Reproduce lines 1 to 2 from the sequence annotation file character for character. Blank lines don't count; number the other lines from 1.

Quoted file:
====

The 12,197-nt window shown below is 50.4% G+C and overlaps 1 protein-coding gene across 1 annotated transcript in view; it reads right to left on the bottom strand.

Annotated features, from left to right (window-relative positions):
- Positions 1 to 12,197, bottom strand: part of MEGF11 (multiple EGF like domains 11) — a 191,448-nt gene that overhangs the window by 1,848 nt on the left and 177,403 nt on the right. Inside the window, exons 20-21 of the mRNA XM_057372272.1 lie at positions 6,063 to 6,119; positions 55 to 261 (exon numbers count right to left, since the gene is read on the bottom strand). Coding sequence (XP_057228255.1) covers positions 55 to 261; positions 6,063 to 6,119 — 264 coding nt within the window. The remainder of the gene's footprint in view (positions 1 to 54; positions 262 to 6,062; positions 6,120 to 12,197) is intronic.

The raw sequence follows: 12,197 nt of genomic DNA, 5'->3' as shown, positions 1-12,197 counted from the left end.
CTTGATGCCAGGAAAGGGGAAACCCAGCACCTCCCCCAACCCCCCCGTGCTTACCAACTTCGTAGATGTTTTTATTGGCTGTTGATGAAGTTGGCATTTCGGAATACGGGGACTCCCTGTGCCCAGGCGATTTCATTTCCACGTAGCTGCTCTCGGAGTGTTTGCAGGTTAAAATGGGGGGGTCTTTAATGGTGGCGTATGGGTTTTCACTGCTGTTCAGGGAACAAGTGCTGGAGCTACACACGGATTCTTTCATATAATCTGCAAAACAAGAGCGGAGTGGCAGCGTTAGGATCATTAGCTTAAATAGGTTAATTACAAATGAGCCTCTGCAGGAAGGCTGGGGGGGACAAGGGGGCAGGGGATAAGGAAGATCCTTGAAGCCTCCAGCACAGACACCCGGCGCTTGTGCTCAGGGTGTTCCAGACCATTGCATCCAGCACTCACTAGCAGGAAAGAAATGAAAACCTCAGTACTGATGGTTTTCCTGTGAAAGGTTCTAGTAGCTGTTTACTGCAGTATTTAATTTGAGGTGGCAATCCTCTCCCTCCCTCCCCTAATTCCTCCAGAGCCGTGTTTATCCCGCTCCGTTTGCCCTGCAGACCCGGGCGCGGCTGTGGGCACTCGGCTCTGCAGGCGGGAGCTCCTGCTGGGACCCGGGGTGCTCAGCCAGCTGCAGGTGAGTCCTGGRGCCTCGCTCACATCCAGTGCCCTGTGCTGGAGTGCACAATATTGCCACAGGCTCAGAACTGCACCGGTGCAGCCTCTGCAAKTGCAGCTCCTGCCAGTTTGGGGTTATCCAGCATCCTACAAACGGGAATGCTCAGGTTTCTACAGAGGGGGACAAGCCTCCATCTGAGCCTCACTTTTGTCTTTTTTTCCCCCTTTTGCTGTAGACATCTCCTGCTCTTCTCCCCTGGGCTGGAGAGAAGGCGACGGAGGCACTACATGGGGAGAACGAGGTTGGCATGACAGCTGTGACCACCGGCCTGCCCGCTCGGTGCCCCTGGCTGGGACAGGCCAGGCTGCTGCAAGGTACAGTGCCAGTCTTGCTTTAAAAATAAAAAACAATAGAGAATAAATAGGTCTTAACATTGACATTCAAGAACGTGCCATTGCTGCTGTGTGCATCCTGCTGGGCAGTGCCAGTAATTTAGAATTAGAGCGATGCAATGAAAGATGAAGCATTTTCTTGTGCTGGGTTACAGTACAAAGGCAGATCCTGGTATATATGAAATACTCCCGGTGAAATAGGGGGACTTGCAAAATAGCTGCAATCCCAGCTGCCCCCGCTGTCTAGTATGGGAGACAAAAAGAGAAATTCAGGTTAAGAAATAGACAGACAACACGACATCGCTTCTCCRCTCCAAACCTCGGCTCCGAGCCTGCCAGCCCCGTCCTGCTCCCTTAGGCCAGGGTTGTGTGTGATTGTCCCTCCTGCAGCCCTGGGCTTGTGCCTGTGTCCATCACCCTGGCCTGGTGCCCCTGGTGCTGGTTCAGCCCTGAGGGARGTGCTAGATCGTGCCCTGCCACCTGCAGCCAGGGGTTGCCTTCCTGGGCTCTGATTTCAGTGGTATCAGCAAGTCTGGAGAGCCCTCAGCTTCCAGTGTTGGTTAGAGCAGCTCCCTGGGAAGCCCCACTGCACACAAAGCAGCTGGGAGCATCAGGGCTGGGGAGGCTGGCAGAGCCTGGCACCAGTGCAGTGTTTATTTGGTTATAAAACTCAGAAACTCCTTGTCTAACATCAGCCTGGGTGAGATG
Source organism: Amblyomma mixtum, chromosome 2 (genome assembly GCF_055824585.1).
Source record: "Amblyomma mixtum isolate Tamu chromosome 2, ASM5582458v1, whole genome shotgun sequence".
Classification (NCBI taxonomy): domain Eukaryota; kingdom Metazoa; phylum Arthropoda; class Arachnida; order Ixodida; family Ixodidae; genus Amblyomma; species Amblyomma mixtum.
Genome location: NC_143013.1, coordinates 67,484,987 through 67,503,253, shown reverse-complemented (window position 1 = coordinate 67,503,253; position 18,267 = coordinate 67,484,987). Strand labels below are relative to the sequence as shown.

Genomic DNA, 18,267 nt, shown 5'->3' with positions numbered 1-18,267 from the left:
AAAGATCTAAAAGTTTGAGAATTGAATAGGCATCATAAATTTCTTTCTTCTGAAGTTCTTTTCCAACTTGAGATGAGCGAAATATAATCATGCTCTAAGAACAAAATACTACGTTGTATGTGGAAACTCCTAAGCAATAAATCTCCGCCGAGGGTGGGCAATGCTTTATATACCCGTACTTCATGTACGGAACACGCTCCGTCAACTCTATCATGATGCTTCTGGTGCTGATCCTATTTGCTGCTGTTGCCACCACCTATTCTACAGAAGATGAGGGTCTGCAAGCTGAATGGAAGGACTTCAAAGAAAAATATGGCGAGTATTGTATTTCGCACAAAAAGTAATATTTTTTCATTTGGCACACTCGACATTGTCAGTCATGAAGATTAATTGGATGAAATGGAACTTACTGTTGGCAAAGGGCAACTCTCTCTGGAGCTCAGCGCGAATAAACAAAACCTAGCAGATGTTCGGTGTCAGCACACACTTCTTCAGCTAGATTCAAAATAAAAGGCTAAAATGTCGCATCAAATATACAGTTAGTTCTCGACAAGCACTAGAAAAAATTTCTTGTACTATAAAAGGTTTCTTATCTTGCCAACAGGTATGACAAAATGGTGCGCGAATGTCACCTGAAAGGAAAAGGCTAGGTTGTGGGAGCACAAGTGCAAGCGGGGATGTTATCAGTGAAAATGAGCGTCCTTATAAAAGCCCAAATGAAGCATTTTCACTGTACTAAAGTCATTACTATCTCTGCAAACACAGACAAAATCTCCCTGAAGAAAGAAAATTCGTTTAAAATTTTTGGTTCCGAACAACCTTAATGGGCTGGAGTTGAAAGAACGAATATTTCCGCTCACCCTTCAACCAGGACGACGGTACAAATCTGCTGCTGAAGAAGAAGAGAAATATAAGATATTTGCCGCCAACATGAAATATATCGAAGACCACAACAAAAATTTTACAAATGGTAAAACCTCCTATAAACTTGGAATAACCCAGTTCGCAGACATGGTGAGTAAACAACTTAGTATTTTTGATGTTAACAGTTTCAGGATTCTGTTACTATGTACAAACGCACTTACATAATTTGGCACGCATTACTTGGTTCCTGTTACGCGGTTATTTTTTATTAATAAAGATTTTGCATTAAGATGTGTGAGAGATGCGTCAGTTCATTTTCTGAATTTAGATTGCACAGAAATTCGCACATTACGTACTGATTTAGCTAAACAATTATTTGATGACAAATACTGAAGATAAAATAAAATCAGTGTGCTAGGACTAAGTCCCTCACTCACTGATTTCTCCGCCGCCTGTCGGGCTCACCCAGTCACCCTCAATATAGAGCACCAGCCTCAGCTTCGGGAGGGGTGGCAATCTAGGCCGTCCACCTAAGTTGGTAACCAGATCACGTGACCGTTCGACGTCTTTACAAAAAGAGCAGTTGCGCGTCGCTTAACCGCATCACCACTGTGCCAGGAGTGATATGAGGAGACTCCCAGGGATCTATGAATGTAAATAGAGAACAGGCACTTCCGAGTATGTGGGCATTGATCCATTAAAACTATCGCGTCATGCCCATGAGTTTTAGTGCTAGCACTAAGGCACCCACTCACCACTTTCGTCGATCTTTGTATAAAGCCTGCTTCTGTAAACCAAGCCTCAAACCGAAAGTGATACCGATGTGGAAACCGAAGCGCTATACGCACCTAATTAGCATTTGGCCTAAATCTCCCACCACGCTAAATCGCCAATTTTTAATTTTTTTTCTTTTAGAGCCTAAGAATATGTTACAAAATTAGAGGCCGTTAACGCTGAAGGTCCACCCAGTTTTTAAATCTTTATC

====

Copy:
The 12,197-nt window shown below is 50.4% G+C and overlaps 1 protein-coding gene across 1 annotated transcript in view; it reads right to left on the bottom strand.

Annotated features, from left to right (window-relative positions):